An Appeal to Faith and Conscience
The Interfaith Justice Committee of The Federated Church and Am HaYam Havurah, with approval from the church Cabinet, shares the attached statement. It grows out of a sense of alarm at the increasingly harsh treatment of those along our borders seeking asylum as well as of undocumented persons here and across the country. It is the committee’s intent to offer guidance reflecting our two religions’ teachings as well as a moral vision of America’s heritage. While we may differ as to effective policies on complicated immigration matters, we believe persons of faith may unite on the principles offered here. The statement is being forwarded to media and shared with political leaders in Washington, D.C. and in our own area. The Justice Committee welcomes your questions and comments. Contact Rod MacDonald (email@example.com).
Appeal to Faith and Conscience Regarding U.S. Policy Concerning Refugees and Immigrants
As persons of Jewish and Christian faith traditions, we are compelled to speak on
behalf of those who have suffered, and potentially will suffer, from the enactment of the
current Administration’s policies concerning refugees and immigrants.
We are people shaped by Israel’s memory of sojourning in Egypt and laws mandating
generosity toward aliens; the story of Ruth the foreigner accompanying her mother-in-law Naomi
to Bethlehem and being welcomed among the gleaners; and Jesus’ words “I was a stranger and
you welcomed me.” Furthermore, our churches and synagogues share a heritage of welcoming
and resettling refugees over many years. The spirit which motivates us is that of openness and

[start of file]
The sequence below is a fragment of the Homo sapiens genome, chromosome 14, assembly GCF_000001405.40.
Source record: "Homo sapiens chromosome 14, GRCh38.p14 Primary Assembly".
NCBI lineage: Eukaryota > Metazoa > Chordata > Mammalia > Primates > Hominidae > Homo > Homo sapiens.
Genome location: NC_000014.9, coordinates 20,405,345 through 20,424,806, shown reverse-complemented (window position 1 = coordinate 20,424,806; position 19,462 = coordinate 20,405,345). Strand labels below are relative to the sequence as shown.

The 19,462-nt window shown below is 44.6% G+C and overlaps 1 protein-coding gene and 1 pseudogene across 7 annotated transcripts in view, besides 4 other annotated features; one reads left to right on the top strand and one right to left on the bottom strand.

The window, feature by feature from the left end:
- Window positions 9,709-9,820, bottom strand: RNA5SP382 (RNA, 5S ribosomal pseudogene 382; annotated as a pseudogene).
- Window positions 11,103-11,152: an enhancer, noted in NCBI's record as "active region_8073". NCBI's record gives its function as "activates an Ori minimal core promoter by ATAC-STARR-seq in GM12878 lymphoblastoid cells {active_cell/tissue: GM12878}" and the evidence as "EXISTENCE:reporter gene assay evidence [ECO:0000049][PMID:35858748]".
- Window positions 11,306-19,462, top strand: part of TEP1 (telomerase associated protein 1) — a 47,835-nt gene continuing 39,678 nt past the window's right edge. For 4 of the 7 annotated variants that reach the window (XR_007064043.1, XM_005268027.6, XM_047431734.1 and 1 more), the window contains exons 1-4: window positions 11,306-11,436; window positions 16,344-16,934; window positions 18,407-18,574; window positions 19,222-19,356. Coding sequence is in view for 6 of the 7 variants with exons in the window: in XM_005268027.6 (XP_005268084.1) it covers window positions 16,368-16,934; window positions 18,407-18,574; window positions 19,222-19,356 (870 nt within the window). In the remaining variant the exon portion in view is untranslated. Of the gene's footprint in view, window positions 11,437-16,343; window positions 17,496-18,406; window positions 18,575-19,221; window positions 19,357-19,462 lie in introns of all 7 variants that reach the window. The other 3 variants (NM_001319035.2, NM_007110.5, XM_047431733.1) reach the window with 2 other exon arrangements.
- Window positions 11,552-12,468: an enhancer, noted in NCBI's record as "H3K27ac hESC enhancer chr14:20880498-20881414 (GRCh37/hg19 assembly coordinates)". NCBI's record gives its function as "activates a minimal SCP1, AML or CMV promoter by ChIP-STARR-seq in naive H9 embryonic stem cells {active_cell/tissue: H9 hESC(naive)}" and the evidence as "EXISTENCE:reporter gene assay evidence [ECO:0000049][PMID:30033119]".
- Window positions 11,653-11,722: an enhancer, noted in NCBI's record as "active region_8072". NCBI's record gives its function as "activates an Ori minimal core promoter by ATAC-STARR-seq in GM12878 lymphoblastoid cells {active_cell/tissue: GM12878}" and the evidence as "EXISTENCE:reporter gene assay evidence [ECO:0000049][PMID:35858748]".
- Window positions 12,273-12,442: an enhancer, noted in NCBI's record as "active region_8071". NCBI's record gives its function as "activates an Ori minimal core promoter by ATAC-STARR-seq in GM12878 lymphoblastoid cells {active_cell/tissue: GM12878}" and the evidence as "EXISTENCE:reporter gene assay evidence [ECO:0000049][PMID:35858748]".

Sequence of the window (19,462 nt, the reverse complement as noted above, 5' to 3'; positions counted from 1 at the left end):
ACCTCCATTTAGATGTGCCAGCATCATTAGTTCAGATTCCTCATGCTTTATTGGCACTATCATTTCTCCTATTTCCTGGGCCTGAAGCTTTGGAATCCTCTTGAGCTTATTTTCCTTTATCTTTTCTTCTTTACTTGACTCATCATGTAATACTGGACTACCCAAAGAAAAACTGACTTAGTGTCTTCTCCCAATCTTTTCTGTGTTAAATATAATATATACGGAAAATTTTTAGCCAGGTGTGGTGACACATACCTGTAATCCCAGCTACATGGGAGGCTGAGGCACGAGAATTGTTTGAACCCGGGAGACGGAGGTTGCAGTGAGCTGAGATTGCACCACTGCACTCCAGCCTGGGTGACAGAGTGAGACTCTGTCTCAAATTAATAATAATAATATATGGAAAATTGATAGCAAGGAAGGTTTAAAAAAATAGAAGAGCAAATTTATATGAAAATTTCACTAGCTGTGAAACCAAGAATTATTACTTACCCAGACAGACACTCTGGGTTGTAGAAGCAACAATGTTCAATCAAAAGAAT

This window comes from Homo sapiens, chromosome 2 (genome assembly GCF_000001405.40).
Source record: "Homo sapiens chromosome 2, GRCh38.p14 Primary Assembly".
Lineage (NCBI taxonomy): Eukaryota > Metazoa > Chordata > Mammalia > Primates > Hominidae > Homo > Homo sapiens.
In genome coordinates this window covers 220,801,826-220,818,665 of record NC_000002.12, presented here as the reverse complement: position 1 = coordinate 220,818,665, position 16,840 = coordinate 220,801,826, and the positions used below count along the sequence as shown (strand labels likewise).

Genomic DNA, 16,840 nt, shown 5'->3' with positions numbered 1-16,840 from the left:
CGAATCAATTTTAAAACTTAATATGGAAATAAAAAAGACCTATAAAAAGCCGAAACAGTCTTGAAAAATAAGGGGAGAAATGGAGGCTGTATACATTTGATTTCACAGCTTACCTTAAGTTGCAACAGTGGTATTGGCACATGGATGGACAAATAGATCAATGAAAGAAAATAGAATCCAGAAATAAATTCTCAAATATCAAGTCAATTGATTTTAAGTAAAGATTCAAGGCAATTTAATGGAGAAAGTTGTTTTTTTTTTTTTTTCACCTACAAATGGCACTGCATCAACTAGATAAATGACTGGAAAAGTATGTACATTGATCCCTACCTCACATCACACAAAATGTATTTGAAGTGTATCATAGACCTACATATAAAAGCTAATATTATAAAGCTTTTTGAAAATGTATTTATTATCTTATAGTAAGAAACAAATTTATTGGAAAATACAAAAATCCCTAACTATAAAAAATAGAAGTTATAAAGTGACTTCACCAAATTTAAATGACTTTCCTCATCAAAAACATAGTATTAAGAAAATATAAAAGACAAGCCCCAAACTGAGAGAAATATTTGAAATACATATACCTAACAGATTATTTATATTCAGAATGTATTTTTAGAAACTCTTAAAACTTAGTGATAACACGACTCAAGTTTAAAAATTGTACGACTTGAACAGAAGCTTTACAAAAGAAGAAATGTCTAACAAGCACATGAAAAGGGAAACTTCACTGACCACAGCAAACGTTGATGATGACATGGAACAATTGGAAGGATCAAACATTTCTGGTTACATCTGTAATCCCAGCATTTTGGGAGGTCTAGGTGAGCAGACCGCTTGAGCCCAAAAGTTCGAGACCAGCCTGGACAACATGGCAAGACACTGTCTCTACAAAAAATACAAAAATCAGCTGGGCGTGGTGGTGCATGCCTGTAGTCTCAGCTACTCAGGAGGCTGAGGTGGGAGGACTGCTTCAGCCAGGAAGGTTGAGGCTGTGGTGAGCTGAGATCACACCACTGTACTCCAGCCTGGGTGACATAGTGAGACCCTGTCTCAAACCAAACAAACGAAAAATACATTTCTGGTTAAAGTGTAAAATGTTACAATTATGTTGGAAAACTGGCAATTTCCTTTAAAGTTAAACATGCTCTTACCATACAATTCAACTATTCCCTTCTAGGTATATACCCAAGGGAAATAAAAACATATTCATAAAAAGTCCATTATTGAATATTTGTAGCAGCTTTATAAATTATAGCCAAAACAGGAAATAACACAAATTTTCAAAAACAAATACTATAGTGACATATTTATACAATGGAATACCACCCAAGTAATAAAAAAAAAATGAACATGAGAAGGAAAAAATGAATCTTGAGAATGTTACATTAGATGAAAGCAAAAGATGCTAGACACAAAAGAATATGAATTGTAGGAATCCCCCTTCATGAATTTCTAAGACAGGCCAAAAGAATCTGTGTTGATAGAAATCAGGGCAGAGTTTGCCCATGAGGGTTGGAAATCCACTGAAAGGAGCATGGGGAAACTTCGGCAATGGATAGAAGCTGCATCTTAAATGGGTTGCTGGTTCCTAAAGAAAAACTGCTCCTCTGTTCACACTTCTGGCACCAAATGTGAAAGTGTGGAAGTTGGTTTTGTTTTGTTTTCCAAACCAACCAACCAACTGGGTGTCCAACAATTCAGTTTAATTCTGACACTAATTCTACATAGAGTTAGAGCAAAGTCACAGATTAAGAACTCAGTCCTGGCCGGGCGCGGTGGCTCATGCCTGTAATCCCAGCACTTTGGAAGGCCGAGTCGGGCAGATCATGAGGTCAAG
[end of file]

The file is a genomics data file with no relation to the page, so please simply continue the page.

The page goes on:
generosity toward our neighbor, not of fears for our own security.
In recent months, we have witnessed the Administration’s attitude toward the nation’s
immigrants and refugees crystallize in its extreme policies, including:
Zero tolerance for those seeking asylum who cross our nation’s borders, resulting in inhumane separation of children from parents and burgeoning detentions and deportations;
Drastic decrease in the U.S. goal for number of refugees to be received in 2019, with the actual number likely to be many fewer due to the ban on majority Muslim nations and vetting procedures which have been rendered impossibly challenging for many persons;
Large increases in the arrests, detentions and deportations of unauthorized residents who have committed no crimes, uprooting lives and families;
Proposed denial of green card legal status to immigrants who receive basic government services (such as nutrition and medical care) which might help them to become self sustaining. Accepting these services would jeopardize eligibility for permanent residency.
These policies have been promulgated through fear and false claims about the lives of
newcomers and their impact upon this country. They have diminished the U.S.’s position of
moral authority in the world. The push back from our elected leaders has been tepid or nonexistent
to this assault on American values.
Therefore: because we recognize the genuine contributions to our communities and
society of immigrants, refugees, asylees, and those here on Temporary Protected Status,
We call on Congress finally to enact immigration reform, with sensible border protections, merciful and humane responses to refugees and those seeking asylum, and reasonable policies toward the millions of unauthorized persons living in our midst;
We call on the Administration to cease the arbitrary arrests, detentions and deportations of persons who have not been convicted of serious crimes;
We seek and act upon truth and facts, not falsehoods and scare tactics;
We insist, above all, that documented and undocumented persons alike be treated with the humanity and dignity they deserve.
In summary, we call on all people of faith and good will to work toward moral
approaches in responding to this crisis for our nation and world.
The Interfaith Justice Committee of the Federated Church of Orleans and Am HaYam Havurah